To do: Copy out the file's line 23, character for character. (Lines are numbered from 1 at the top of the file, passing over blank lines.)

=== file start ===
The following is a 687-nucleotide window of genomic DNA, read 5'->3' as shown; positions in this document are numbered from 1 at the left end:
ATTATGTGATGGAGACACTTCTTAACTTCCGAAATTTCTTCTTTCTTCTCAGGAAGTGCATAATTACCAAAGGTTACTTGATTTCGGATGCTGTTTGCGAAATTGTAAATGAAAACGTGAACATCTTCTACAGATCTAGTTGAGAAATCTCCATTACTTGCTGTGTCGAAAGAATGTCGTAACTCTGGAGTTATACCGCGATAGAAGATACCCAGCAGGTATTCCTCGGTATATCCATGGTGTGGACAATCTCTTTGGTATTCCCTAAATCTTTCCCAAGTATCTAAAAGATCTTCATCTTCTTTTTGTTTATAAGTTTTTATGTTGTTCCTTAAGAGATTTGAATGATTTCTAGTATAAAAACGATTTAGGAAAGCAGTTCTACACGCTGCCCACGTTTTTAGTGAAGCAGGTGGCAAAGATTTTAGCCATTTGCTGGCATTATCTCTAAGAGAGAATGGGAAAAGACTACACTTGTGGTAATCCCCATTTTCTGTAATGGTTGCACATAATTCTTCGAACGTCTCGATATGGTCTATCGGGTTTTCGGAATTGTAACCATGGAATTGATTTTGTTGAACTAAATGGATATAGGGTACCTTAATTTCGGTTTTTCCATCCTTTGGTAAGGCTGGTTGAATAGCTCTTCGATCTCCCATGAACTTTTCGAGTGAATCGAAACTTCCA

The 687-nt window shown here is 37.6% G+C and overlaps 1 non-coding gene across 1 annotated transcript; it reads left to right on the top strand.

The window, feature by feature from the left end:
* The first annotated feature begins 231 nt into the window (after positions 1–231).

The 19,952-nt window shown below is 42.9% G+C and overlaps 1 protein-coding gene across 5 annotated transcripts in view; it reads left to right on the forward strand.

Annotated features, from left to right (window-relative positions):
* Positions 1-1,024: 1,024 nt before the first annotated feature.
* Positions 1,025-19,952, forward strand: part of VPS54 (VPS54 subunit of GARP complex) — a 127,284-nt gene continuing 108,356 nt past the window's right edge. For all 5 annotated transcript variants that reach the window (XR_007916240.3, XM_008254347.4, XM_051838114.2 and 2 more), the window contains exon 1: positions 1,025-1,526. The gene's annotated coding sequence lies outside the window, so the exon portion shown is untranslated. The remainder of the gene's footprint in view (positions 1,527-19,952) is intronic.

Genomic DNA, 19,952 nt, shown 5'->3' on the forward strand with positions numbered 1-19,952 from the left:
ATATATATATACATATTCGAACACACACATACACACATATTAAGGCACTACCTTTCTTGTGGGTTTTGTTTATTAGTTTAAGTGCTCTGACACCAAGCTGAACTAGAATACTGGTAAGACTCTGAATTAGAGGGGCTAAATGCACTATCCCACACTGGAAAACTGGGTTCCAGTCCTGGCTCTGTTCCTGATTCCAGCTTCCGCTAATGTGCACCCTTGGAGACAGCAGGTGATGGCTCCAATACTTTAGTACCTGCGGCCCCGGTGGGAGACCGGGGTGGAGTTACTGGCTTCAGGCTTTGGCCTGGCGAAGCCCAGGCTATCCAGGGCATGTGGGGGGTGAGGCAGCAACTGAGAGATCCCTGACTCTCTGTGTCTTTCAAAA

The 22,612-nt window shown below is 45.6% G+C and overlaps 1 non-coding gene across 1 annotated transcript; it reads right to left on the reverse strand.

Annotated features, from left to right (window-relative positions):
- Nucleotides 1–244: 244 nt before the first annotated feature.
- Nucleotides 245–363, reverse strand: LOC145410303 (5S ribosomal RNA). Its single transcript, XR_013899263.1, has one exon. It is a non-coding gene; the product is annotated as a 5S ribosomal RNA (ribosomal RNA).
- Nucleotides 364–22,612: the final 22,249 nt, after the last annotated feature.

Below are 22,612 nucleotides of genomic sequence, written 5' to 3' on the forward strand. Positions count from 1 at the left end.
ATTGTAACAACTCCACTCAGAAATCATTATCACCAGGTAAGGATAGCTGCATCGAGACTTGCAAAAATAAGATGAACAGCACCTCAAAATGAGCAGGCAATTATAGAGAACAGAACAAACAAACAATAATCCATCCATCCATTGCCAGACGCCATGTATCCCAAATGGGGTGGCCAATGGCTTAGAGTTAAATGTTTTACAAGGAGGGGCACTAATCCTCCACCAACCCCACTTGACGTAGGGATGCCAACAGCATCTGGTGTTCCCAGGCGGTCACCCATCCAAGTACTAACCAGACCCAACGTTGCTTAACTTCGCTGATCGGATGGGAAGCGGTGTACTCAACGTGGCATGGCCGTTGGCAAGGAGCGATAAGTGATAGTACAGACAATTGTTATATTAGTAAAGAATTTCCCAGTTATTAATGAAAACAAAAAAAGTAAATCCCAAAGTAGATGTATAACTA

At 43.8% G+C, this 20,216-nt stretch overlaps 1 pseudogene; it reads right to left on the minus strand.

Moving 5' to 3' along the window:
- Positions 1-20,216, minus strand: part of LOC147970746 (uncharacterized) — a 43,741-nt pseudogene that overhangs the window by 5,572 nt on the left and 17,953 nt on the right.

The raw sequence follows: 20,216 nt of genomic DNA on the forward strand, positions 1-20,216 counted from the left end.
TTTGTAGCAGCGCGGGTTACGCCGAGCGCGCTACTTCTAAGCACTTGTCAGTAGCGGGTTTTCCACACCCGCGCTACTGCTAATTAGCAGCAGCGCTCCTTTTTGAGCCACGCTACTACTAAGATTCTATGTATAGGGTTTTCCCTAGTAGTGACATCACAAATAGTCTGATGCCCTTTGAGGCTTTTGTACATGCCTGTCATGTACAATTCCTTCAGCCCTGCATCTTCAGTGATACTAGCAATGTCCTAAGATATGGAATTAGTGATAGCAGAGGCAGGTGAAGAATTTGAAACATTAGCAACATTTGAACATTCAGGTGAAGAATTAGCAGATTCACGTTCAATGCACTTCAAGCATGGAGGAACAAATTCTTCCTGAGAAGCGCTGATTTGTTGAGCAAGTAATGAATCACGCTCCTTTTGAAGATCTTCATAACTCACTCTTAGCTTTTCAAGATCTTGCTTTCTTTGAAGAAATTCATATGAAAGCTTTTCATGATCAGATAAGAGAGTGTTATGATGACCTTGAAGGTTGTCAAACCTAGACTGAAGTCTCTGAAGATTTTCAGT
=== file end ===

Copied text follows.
TTTGTAGCAGCGCGGGTTACGCCGAGCGCGCTACTTCTAAGCACTTGTCAGTAGCGGGTTTTCCACACCCGCGCTACTGCTAATTAGCAGCAGCGCTCCTTTTTGAGCCACGCTACTACTAAGATTCTATGTATAGGGTTTTCCCTAGTAGTGACATCACAAATAGTCTGATGCCCTTTGAGGCTTTTGTACATGCCTGTCATGTACAATTCCTTCAGCCCTGCATCTTCAGTGATACTAGCAATGTCCTAAGATATGGAATTAGTGATAGCAGAGGCAGGTGAAGAATTTGAAACATTAGCAACATTTGAACATTCAGGTGAAGAATTAGCAGATTCACGTTCAATGCACTTCAAGCATGGAGGAACAAATTCTTCCTGAGAAGCGCTGATTTGTTGAGCAAGTAATGAATCACGCTCCTTTTGAAGATCTTCATAACTCACTCTTAGCTTTTCAAGATCTTGCTTTCTTTGAAGAAATTCATATGAAAGCTTTTCATGATCAGATAAGAGAGTGTTATGATGACCTTGAAGGTTGTCAAACCTAGACTGAAGTCTCTGAAGATTTTCAGT